5 Ways to Help Keep Your Indoor Cat Active

It’s safest to keep your kitty indoors instead of letting him roam free outside — but that doesn’t mean you should let him live the life of a couch potato.

There are plenty of simple and fun ways to help keep your cat on his toes so he can maintain his mental and physical fitness, even if he’s inside. Just remember to consult your vet before introducing a new exercise program.

Cats tend to have short bursts of energy between their snoozes, so be ready to take advantage of those times. We’ve rounded up five ideas to keep them active in the gallery below.

Get Your Cat Moving

tabby with toy

iStockphoto

Get Out Some Toys

Invest in some toys for your cat to chase, like feathers attached to a stick, “fishing poles,” balls or little “mice” filled with catnip. Not all cats respond to catnip, but when they do, it’s a treat to watch. Some toys even allow your cat to play when you’re not there, like food puzzles that make him work to get to the treats. Of course, never leave your cat alone with toys that can be chewed apart or accidentally swallowed.

cat furniture scratching post

iStockphoto

Provide a Cat Tree

Cat furniture, perching posts and scratching posts provide a place for cats to sharpen those claws and are also fun places for them to do one of the things they do best: climb.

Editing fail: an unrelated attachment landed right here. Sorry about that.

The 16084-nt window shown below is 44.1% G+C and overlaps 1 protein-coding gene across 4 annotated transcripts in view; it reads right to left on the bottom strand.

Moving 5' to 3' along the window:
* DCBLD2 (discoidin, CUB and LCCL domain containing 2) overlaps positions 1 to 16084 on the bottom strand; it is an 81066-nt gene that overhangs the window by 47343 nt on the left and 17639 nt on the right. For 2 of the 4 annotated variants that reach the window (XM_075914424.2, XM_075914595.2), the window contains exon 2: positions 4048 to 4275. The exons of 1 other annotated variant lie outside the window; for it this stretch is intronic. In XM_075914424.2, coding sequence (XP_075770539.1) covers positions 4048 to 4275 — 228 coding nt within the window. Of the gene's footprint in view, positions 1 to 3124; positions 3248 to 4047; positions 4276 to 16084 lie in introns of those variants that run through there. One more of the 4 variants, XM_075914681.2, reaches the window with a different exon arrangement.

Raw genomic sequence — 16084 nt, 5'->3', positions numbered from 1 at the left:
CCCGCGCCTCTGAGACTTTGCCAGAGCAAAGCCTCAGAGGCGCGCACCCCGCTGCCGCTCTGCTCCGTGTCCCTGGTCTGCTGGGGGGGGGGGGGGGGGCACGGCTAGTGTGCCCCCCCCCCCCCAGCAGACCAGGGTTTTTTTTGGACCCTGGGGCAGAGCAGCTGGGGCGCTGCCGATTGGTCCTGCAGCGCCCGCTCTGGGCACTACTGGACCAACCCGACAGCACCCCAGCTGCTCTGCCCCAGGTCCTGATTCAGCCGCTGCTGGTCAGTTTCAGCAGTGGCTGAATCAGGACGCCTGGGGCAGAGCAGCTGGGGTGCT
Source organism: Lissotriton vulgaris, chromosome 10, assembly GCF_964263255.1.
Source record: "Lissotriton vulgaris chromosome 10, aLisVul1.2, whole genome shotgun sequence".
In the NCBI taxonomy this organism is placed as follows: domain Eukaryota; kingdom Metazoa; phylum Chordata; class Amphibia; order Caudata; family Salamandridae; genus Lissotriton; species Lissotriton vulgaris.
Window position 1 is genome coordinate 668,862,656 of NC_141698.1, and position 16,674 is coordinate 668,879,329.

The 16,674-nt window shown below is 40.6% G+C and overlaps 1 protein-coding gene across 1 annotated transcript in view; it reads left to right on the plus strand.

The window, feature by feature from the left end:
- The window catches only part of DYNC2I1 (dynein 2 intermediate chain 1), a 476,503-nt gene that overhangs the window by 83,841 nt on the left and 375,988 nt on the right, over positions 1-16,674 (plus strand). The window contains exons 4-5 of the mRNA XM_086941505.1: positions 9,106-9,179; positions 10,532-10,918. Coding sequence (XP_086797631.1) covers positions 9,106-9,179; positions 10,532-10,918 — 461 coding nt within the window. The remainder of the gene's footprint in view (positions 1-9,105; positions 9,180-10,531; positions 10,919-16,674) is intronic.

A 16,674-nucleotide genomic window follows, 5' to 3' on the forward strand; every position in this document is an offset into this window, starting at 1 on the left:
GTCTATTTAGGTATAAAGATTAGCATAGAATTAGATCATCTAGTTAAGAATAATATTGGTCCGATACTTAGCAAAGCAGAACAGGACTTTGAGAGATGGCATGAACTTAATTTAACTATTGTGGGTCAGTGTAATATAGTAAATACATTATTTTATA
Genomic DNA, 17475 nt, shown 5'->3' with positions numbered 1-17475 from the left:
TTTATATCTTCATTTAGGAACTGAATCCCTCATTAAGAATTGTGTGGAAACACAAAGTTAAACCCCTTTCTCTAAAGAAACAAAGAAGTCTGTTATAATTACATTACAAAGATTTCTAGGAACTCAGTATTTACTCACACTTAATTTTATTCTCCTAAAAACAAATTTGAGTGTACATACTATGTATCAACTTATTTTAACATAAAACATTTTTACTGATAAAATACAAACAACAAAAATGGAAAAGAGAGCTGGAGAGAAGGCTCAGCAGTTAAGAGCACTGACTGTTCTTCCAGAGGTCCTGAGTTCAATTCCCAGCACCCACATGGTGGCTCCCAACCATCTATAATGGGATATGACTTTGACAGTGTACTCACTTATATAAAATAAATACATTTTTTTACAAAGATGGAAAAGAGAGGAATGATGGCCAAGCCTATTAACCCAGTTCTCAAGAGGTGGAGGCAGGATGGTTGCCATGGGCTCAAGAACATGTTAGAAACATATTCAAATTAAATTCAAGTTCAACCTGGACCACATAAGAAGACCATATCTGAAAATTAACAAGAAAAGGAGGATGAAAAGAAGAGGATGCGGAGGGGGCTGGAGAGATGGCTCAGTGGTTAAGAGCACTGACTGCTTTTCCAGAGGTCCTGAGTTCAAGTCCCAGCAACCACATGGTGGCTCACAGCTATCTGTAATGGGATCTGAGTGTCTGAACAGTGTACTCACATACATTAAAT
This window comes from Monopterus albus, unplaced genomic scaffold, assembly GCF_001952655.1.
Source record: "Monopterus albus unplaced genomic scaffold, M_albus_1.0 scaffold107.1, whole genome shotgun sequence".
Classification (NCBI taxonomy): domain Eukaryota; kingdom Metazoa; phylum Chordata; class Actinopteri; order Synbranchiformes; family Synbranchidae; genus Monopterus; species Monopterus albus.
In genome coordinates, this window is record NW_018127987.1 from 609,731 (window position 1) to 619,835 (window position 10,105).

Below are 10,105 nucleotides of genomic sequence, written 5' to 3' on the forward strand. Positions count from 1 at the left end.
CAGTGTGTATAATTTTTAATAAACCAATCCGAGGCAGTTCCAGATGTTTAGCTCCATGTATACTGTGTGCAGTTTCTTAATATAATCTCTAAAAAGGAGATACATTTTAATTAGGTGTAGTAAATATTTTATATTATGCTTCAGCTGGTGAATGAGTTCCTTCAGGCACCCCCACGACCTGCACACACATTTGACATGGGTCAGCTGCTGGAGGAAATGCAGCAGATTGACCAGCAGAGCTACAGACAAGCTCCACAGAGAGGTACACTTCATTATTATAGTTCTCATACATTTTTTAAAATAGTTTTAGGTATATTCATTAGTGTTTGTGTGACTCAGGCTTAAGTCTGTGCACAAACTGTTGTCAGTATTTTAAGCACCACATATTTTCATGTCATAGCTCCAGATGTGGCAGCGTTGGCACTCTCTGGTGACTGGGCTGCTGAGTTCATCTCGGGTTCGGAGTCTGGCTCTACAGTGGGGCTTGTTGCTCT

cat with laser pointer

iStockphoto

Get Out the Laser Pointer

Many cats love chasing a laser, and it’s a great way to give them a workout while tapping into their hunting instinct. You can vary the speed that the dot moves and entice your cat to run, jump and pounce. The important thing is to remember to let her “win” by switching toys and letting your cat catch something, writes Dr. Marty Becker. Otherwise, the cat may get worked up without ever having a resolution, since there's nothing actually there when the cat catches the red dot.

cat in bag

Thinkstock

Play Hide and Seek

Just like with kids, often the best toys for cats are those that you can find around the house. Cats can have a ton of fun with a paper bag and some tissue paper (just remember to cut the handles off the bag so your cat doesn't get his head caught in them). They’ll love both the noise and the potential for hiding spots.

cat walking on a leash

iStockphoto

Take a Walk on a Leash

Your dog might not be the only one who likes going for walks. Some cats can be trained to walk on a leash, too. It’s a great way for your feline to explore the outdoors while avoiding dangers like getting lost, being attacked by a predator or getting hit by a car. Cats who are calm and easy-going tend to make the best candidates for using a leash.

More on Vetstreet:


Google+

Join the Conversation

Like this article? Have a point of view to share? Let us know!